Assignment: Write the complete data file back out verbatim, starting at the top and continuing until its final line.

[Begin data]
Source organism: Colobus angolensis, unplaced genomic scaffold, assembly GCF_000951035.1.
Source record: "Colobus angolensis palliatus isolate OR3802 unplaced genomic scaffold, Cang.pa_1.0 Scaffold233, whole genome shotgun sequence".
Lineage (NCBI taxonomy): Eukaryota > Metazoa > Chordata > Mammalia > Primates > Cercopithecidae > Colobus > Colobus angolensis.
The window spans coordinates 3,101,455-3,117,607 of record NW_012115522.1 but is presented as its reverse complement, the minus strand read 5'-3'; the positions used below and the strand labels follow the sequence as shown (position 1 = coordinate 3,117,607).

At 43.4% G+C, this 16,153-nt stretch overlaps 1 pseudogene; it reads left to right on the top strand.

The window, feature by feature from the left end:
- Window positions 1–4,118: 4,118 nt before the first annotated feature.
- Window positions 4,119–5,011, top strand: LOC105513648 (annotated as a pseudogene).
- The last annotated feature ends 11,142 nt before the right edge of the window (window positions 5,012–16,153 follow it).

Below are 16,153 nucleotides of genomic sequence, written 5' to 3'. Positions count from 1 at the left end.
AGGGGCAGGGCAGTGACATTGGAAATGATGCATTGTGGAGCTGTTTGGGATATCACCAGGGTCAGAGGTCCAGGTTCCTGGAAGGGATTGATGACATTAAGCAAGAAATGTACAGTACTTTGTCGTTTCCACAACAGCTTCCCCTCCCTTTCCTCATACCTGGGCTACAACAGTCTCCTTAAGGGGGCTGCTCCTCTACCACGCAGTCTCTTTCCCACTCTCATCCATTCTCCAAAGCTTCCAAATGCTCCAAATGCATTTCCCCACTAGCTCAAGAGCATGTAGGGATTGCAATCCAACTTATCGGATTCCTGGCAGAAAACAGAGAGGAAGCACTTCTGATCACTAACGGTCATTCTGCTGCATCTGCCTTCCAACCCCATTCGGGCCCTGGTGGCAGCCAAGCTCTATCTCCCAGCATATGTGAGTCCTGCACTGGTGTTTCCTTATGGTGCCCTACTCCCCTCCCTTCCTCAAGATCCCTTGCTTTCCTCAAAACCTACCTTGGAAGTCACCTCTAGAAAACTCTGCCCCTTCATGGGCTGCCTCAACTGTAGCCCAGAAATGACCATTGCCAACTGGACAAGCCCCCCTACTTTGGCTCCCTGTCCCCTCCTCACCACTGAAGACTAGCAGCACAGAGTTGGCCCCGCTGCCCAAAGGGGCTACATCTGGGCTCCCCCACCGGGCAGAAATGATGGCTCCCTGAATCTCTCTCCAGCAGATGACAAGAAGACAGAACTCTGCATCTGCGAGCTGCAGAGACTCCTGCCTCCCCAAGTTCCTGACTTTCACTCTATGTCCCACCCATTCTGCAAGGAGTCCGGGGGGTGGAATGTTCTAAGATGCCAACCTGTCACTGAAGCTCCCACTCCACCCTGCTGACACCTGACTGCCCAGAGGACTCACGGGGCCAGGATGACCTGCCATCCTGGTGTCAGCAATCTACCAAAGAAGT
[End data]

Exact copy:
Source organism: Colobus angolensis, unplaced genomic scaffold, assembly GCF_000951035.1.
Source record: "Colobus angolensis palliatus isolate OR3802 unplaced genomic scaffold, Cang.pa_1.0 Scaffold233, whole genome shotgun sequence".
Lineage (NCBI taxonomy): Eukaryota > Metazoa > Chordata > Mammalia > Primates > Cercopithecidae > Colobus > Colobus angolensis.
The window spans coordinates 3,101,455-3,117,607 of record NW_012115522.1 but is presented as its reverse complement, the minus strand read 5'-3'; the positions used below and the strand labels follow the sequence as shown (position 1 = coordinate 3,117,607).

At 43.4% G+C, this 16,153-nt stretch overlaps 1 pseudogene; it reads left to right on the top strand.

The window, feature by feature from the left end:
- Window positions 1–4,118: 4,118 nt before the first annotated feature.
- Window positions 4,119–5,011, top strand: LOC105513648 (annotated as a pseudogene).
- The last annotated feature ends 11,142 nt before the right edge of the window (window positions 5,012–16,153 follow it).

Below are 16,153 nucleotides of genomic sequence, written 5' to 3'. Positions count from 1 at the left end.
AGGGGCAGGGCAGTGACATTGGAAATGATGCATTGTGGAGCTGTTTGGGATATCACCAGGGTCAGAGGTCCAGGTTCCTGGAAGGGATTGATGACATTAAGCAAGAAATGTACAGTACTTTGTCGTTTCCACAACAGCTTCCCCTCCCTTTCCTCATACCTGGGCTACAACAGTCTCCTTAAGGGGGCTGCTCCTCTACCACGCAGTCTCTTTCCCACTCTCATCCATTCTCCAAAGCTTCCAAATGCTCCAAATGCATTTCCCCACTAGCTCAAGAGCATGTAGGGATTGCAATCCAACTTATCGGATTCCTGGCAGAAAACAGAGAGGAAGCACTTCTGATCACTAACGGTCATTCTGCTGCATCTGCCTTCCAACCCCATTCGGGCCCTGGTGGCAGCCAAGCTCTATCTCCCAGCATATGTGAGTCCTGCACTGGTGTTTCCTTATGGTGCCCTACTCCCCTCCCTTCCTCAAGATCCCTTGCTTTCCTCAAAACCTACCTTGGAAGTCACCTCTAGAAAACTCTGCCCCTTCATGGGCTGCCTCAACTGTAGCCCAGAAATGACCATTGCCAACTGGACAAGCCCCCCTACTTTGGCTCCCTGTCCCCTCCTCACCACTGAAGACTAGCAGCACAGAGTTGGCCCCGCTGCCCAAAGGGGCTACATCTGGGCTCCCCCACCGGGCAGAAATGATGGCTCCCTGAATCTCTCTCCAGCAGATGACAAGAAGACAGAACTCTGCATCTGCGAGCTGCAGAGACTCCTGCCTCCCCAAGTTCCTGACTTTCACTCTATGTCCCACCCATTCTGCAAGGAGTCCGGGGGGTGGAATGTTCTAAGATGCCAACCTGTCACTGAAGCTCCCACTCCACCCTGCTGACACCTGACTGCCCAGAGGACTCACGGGGCCAGGATGACCTGCCATCCTGGTGTCAGCAATCTACCAAAGAAGT